The British Normandy Memorial sits atop a hillside overlooking Gold Beach, one of three where soldiers landed on the morning of 6 June 1944.
The site consists of a temple-like structure containing 160 stone columns inscribed with the names of the dead, a bronze sculpture of three charging infantrymen by British sculptor David Williams-Ellis, and a wall featuring the names of those who were killed on D-Day itself.
It remembers those who died in the largest seaborne invasion in history, as about 160,000 troops from Britain, the US, Canada, France and other Allied nations landed in Normandy.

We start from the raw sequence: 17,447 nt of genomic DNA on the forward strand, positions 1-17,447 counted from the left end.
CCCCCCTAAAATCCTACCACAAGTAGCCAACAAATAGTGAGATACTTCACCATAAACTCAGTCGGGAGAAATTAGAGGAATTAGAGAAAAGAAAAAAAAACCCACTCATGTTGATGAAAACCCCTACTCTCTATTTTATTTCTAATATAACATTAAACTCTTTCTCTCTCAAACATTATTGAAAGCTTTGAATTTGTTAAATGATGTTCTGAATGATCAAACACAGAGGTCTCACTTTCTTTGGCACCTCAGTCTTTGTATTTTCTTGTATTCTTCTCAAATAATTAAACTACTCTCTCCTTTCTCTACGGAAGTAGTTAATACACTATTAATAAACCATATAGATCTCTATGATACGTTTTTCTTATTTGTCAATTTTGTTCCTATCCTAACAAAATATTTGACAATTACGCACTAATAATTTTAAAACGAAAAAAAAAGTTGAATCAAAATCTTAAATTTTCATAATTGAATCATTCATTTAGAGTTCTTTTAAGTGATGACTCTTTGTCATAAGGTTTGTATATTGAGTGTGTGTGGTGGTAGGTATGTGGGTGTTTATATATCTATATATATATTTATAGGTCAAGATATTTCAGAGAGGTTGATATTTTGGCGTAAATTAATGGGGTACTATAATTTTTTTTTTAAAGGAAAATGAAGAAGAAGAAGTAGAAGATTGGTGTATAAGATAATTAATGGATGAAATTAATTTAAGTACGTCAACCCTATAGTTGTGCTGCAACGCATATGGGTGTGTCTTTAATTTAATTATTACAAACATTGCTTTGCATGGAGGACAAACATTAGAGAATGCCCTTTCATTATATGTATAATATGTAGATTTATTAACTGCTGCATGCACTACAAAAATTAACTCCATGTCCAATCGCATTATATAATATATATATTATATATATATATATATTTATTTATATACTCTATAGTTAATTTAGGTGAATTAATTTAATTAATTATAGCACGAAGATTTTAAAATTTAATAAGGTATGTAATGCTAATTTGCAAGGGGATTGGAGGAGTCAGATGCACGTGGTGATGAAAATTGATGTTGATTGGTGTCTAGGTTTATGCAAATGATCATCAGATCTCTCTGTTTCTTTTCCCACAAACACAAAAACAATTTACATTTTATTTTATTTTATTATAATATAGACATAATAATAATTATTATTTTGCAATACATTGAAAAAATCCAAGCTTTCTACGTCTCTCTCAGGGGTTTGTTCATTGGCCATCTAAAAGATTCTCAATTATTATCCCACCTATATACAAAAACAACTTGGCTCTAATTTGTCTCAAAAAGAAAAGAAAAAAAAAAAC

This marked the beginning the liberation of France from the Nazis and paved the way for victory on the Western Front in World War Two.
To write, print, or engrave words or letters on or in a surface.
To move quickly and aggressively towards the enemy.
In the early days, military dogs were used to break up enemy formations, charging into the ranks and tearing down as many enemy soldiers as possible.